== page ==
Epilepsy Treatment

In recent years, a tremendous improvement in epilepsy diagnosis and treatment has been made to provide a seizure-free life, as well as to reduce a patient’s suffering arising from social discrimination, stigma, and misunderstandings.
To track possible seizure activities, wearable seizure detectors have been made. These devices are also helpful in preventing unexpected deaths in epilepsy caused by uncontrolled seizures.


To detect the source of seizures, many non-invasive techniques have been discovered that can directly target the brain region responsible for seizure onset. For example, in stereo-electroencephalography, thin electrodes are placed in the head to get information on brain activity, which can be used to point out the exact origin of seizure. Once the source is identified, various newly discovered techniques can be applied to effectively treat epilepsy. One such technique is responsive neurostimulation wherein a pacemaker-like device is implanted within the brain. The device evaluates the brain activity characteristics to detect the possibility of a seizure even before it happens and delivers electrical stimuli or drugs to inhibit the seizure. Similarly, a subthreshold stimulus can be applied continuously to a seizure-originating brain region to reduce the occurrence of seizures and improve a patient’s quality of life. In addition, some minimally invasive surgical options have been developed to avoid the risks of open-brain surgeries in epilepsy patients. One such method is stereotactic radiosurgery wherein radiation is applied to a specific seizure-originating brain region to destroy the tissue and improve seizure outcomes. Similarly, in MRI-guided laser ablation or laser interstitial thermal therapy, a small laser probe is inserted into the brain, and thermal energy is used to remove or destroy the brain tissue responsible for seizures. In vagus nerve stimulation, a device is implanted underneath the chest skin and electrical pulses are transmitted from the device to the vagus nerve through a wire to reduce the frequency of seizures.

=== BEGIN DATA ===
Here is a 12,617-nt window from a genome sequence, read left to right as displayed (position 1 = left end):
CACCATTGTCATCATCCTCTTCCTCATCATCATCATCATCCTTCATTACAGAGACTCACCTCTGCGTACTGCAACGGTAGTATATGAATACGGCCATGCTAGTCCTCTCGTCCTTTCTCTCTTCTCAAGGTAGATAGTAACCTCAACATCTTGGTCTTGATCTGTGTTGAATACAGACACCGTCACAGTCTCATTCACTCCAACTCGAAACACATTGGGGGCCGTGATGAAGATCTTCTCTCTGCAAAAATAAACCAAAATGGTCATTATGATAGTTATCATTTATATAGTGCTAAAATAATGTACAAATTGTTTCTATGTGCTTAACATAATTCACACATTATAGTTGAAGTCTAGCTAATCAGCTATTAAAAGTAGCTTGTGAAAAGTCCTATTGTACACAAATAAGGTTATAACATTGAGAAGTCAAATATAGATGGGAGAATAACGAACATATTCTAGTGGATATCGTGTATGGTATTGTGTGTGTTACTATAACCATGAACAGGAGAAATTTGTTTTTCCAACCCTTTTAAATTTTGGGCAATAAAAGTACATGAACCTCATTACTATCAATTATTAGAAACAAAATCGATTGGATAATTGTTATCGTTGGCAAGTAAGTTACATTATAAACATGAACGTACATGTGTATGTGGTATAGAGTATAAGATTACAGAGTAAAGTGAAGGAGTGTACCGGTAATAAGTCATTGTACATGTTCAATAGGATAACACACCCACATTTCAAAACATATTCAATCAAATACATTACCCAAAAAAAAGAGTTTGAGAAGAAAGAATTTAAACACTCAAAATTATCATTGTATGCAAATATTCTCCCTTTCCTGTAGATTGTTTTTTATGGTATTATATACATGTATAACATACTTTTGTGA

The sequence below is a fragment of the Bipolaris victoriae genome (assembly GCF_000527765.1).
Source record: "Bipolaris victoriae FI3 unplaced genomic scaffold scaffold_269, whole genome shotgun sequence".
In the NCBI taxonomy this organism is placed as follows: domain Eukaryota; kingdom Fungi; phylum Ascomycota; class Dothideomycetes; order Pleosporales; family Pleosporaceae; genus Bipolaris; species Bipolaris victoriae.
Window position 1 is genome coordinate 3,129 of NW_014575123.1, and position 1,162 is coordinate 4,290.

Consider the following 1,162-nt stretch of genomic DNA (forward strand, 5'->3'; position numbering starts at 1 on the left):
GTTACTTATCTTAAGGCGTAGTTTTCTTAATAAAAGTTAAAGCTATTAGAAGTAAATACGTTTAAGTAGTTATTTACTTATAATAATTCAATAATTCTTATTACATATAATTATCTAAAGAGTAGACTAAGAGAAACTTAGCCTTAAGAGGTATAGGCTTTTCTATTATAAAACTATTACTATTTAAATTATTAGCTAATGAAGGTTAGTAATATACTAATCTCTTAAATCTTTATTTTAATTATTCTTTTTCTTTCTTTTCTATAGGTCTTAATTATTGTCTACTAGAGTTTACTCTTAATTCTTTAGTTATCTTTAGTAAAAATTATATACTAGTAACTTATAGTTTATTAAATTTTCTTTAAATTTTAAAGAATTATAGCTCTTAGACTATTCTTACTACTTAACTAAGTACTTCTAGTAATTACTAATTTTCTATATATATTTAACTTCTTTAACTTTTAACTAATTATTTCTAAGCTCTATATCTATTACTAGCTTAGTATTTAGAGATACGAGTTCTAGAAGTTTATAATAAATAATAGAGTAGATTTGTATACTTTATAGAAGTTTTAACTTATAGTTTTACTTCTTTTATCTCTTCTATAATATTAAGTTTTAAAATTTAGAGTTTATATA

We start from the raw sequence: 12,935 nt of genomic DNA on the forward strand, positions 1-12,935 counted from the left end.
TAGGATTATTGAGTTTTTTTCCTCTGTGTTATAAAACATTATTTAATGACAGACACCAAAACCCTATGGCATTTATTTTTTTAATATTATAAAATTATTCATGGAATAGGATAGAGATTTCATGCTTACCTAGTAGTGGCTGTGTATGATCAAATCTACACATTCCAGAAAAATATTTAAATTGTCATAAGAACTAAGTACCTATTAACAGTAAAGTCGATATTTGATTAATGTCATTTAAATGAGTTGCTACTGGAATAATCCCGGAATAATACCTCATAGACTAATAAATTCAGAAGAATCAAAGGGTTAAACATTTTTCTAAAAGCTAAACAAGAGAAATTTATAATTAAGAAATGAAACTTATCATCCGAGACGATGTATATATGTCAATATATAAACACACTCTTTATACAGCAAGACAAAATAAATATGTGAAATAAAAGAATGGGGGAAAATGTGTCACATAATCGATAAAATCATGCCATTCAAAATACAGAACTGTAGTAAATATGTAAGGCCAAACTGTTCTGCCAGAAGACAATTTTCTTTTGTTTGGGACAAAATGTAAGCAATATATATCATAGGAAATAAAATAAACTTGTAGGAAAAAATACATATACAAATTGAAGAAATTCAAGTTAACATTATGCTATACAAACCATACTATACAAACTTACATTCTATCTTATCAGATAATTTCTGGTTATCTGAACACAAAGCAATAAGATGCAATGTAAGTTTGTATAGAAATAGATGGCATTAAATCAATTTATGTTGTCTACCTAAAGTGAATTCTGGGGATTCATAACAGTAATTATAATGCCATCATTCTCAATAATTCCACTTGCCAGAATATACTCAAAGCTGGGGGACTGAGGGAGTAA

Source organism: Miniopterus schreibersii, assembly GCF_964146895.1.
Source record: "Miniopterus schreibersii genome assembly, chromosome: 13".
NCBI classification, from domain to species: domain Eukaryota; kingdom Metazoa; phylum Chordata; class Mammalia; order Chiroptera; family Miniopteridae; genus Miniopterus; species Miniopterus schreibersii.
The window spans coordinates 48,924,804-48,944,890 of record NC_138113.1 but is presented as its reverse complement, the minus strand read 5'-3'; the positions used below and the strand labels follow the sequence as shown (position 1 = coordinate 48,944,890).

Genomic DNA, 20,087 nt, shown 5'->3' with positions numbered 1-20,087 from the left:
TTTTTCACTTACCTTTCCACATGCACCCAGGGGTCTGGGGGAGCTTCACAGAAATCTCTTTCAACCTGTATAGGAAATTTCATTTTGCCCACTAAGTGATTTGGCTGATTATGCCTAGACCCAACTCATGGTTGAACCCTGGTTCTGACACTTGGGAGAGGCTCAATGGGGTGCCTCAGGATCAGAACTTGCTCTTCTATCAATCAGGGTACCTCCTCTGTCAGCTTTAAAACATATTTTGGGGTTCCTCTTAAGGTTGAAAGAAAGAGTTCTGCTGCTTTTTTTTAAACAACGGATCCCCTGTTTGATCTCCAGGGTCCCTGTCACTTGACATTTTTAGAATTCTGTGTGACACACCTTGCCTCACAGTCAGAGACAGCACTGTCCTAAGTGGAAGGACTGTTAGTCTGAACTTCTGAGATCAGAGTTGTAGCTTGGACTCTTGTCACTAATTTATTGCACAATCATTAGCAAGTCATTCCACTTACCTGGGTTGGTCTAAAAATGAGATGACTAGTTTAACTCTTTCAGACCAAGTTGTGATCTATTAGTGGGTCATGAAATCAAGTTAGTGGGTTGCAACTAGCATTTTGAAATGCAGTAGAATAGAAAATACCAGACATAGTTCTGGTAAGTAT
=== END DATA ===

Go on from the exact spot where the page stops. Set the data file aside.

Similarly, external nerve stimulation devices have been developed that can be placed externally, and thus, the surgical steps related to device implantation can be avoided.


Similar to surgical improvements, advancement in drug-based treatment has also been made. In this context, one recent study has identified a drug, usually prescribed for multiple sclerosis patients, which can be potentially applied to epilepsy patients to improve seizure outcomes. In the study, researchers have analysed the metabolic alterations associated with epilepsy to identify the genes that are responsible for maintaining metabolic homeostasis. They have identified a mitochondrial gene namely dihydroorotate dehydrogenase, which upon inhibition by the pharmacological intervention (multiple sclerosis medication) can stably inhibit neuronal activity in the brain. Dihydroorotate dehydrogenase, which plays a vital role in modulating metabolic changes caused by a ketogenic diet, has been found to act as a regulator of activity set points in the brain’s neural networks. It has also been found that pharmacological inhibition of dihydroorotate dehydrogenase reduces the synaptic transmission and neuronal firing rate in the hippocampus and improves the seizure outcomes by reducing calcium overload in the mitochondria.

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